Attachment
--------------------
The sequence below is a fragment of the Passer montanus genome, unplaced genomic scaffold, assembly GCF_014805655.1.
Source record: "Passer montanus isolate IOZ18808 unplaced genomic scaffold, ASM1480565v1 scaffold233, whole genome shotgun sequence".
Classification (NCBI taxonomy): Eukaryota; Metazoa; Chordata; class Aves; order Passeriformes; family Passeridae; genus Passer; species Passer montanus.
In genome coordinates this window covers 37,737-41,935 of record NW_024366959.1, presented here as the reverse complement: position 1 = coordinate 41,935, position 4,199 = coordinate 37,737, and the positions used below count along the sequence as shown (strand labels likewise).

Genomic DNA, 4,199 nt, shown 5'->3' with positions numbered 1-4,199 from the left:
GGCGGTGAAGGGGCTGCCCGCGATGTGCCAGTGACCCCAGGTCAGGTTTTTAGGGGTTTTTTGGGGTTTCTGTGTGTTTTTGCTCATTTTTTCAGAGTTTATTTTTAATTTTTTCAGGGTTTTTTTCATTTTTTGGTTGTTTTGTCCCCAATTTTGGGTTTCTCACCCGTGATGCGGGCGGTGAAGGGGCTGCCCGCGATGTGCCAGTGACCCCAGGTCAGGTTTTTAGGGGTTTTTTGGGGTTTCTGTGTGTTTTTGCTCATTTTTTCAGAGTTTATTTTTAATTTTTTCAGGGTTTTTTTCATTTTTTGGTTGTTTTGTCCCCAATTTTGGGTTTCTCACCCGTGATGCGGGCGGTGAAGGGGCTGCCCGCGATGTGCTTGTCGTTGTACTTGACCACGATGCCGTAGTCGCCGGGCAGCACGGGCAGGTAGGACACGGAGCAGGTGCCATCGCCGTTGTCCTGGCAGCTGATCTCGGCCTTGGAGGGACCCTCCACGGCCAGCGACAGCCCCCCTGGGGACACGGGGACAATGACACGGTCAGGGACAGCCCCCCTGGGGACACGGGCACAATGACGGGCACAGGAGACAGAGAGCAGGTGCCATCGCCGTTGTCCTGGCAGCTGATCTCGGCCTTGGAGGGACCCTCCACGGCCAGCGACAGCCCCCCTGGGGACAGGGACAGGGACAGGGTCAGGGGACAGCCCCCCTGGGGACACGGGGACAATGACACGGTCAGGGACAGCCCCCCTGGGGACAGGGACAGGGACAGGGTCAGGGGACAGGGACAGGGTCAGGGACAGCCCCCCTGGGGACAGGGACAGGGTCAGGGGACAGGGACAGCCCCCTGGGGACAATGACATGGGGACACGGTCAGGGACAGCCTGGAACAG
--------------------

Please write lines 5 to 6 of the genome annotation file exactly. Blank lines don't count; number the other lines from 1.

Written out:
Genomic DNA, 4,199 nt, shown 5'->3' with positions numbered 1-4,199 from the left:
GGCGGTGAAGGGGCTGCCCGCGATGTGCCAGTGACCCCAGGTCAGGTTTTTAGGGGTTTTTTGGGGTTTCTGTGTGTTTTTGCTCATTTTTTCAGAGTTTATTTTTAATTTTTTCAGGGTTTTTTTCATTTTTTGGTTGTTTTGTCCCCAATTTTGGGTTTCTCACCCGTGATGCGGGCGGTGAAGGGGCTGCCCGCGATGTGCCAGTGACCCCAGGTCAGGTTTTTAGGGGTTTTTTGGGGTTTCTGTGTGTTTTTGCTCATTTTTTCAGAGTTTATTTTTAATTTTTTCAGGGTTTTTTTCATTTTTTGGTTGTTTTGTCCCCAATTTTGGGTTTCTCACCCGTGATGCGGGCGGTGAAGGGGCTGCCCGCGATGTGCTTGTCGTTGTACTTGACCACGATGCCGTAGTCGCCGGGCAGCACGGGCAGGTAGGACACGGAGCAGGTGCCATCGCCGTTGTCCTGGCAGCTGATCTCGGCCTTGGAGGGACCCTCCACGGCCAGCGACAGCCCCCCTGGGGACACGGGGACAATGACACGGTCAGGGACAGCCCCCCTGGGGACACGGGCACAATGACGGGCACAGGAGACAGAGAGCAGGTGCCATCGCCGTTGTCCTGGCAGCTGATCTCGGCCTTGGAGGGACCCTCCACGGCCAGCGACAGCCCCCCTGGGGACAGGGACAGGGACAGGGTCAGGGGACAGCCCCCCTGGGGACACGGGGACAATGACACGGTCAGGGACAGCCCCCCTGGGGACAGGGACAGGGACAGGGTCAGGGGACAGGGACAGGGTCAGGGACAGCCCCCCTGGGGACAGGGACAGGGTCAGGGGACAGGGACAGCCCCCTGGGGACAATGACATGGGGACACGGTCAGGGACAGCCTGGAACAG